This Ustasha Croatia conducted a campaign of mass murder, expulsion and forced conversion of Serbs to Catholicism, which outright disgusted the Italians and made even some Germans recoil in horror. A Croatian legion was sent to the Eastern Front, where it perished under Stalingrad. When the Communist regime of Marshal Tito took over Yugoslavia in 1945, however, Croatian atrocities were hushed up for the sake of “brotherhood and unity.”

The end of Communism in 1990 saw a revival of Nazi symbols and vocabulary in Croatia. President Franjo Tudjman denied Ustasha atrocities and expressed joy his wife was “neither Serb nor Jewish.” Serbs were stripped of equal citizenship and declared a minority. When Tudjman declared independence in June 1991, the Serbs saw 1941 all over again. They took up arms and declared the Krajina Republic – not denying the Croats their right to independence, but disputing Zagreb's claim to lands Croatia acquired under the same Yugoslavia it now sought to leave.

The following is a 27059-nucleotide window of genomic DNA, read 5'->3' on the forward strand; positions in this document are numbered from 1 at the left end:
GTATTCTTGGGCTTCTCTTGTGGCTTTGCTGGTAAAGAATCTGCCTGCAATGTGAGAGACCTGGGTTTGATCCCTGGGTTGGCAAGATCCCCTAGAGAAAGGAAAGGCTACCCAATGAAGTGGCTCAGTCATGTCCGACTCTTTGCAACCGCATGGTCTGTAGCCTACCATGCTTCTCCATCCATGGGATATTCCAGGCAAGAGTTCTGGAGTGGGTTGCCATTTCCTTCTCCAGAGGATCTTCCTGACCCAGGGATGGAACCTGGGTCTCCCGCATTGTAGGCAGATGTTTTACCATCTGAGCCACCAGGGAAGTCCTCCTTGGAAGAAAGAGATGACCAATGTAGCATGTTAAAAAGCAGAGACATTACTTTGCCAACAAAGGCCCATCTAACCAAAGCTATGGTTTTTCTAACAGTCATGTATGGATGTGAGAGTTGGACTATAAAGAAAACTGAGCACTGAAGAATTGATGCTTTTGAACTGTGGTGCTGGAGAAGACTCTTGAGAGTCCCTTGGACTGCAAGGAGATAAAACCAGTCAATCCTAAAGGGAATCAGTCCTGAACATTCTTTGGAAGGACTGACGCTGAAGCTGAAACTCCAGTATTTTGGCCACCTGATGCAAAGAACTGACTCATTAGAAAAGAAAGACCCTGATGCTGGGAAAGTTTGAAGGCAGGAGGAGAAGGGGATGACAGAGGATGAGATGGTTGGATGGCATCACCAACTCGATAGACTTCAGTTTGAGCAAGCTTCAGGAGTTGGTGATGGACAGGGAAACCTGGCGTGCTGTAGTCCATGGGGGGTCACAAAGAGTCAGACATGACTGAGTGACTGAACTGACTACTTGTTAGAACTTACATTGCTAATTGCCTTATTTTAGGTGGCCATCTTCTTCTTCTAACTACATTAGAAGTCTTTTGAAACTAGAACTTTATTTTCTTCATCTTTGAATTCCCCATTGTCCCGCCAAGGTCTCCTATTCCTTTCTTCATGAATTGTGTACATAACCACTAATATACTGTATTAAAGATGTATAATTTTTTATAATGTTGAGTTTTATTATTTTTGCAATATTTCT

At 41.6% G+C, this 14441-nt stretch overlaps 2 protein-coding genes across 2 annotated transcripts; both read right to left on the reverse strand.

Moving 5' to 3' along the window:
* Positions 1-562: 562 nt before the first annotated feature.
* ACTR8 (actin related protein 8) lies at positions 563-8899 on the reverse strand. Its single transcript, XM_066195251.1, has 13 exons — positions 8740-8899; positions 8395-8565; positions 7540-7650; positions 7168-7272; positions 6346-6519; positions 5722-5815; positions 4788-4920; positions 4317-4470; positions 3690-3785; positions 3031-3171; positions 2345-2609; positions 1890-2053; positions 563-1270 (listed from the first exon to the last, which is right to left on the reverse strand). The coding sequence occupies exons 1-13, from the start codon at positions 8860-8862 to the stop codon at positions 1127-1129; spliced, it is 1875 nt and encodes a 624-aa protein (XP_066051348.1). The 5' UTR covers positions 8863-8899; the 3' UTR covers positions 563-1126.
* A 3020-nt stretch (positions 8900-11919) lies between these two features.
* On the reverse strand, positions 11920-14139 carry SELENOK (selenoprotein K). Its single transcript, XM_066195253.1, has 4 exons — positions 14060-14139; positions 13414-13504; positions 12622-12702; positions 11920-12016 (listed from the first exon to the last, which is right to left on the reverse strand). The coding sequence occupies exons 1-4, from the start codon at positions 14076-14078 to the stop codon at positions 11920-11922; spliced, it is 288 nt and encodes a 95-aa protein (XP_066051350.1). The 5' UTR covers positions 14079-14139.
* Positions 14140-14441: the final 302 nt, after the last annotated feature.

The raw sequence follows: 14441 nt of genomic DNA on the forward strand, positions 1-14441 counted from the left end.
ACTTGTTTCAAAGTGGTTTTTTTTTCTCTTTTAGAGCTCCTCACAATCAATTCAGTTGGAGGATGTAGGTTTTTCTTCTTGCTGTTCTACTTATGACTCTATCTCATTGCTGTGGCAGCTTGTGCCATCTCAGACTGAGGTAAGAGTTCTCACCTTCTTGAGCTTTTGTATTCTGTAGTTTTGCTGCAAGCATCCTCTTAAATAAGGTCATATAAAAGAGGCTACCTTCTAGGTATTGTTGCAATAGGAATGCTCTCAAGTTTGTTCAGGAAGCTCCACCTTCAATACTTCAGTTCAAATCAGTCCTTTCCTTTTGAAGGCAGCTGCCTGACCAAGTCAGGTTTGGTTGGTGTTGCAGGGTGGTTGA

Thursday, June 28, 2018


Today is Vidovdan.

Gavrilo Princip sends his regards.

Saturday, February 17, 2018

'Kosovo' at 10: Still wards of Washington

When they declared "independence" ten years ago, the KLA terrorists no doubt it was a transit stop on their 130-journey towards "Natural Albania." They had forgotten the crucial characteristic of the Atlantic Empire: any deals with it are Faustian in nature.

Ten years later, "Kosovian" independence is stalled, the promised prosperity is nowhere to be found, and instead of supporting Albanian expansionism the Empire is setting up special courts to keep KLA chiefs under control. Nor are "Kosovians" the first or only ones to have their hopes so dashed - but that's another topic, for another time.

Read more in my latest at

Thursday, December 21, 2017